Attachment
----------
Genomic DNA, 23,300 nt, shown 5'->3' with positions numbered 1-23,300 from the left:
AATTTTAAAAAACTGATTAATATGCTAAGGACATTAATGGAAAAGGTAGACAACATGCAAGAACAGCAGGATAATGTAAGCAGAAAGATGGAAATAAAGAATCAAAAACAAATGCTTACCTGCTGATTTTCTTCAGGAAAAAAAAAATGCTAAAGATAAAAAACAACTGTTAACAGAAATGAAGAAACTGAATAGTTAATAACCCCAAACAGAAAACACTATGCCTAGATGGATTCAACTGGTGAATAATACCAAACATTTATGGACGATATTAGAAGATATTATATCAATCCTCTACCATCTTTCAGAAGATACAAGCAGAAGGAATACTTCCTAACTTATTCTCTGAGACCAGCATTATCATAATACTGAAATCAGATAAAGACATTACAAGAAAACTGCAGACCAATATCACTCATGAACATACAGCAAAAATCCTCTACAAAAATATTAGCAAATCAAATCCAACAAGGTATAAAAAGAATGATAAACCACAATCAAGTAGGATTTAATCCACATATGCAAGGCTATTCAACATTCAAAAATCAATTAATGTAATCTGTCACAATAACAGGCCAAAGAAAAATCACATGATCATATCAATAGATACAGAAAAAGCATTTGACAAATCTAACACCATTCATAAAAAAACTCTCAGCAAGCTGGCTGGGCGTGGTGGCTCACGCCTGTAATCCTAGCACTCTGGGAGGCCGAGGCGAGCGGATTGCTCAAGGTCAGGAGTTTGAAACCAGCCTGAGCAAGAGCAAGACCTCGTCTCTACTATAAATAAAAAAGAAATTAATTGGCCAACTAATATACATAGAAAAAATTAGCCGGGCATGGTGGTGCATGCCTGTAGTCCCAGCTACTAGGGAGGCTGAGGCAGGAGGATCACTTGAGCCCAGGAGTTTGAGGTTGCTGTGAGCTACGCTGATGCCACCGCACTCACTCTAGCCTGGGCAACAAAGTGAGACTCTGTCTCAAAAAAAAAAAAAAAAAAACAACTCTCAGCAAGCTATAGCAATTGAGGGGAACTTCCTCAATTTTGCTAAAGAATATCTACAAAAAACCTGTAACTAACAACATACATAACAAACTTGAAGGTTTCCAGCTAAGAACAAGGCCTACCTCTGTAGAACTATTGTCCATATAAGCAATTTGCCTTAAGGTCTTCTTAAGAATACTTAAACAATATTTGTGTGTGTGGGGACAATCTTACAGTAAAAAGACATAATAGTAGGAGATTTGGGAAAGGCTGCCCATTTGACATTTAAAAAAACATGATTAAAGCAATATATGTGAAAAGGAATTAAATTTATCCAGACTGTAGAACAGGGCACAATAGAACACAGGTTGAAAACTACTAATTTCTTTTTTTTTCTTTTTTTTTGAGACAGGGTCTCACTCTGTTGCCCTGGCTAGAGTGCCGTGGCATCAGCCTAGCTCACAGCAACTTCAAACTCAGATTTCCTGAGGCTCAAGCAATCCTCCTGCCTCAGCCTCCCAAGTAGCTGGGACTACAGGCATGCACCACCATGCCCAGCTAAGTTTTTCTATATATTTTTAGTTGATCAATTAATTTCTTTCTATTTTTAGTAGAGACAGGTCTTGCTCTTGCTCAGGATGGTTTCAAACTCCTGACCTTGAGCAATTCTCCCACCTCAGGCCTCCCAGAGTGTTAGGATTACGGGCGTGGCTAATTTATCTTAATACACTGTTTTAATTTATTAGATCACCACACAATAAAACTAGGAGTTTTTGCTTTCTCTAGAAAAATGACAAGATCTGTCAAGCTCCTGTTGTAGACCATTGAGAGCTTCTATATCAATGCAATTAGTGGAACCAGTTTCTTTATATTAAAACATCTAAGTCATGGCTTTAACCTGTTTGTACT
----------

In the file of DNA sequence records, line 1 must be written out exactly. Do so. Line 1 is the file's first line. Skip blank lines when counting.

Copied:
Genomic DNA, 23,300 nt, shown 5'->3' with positions numbered 1-23,300 from the left: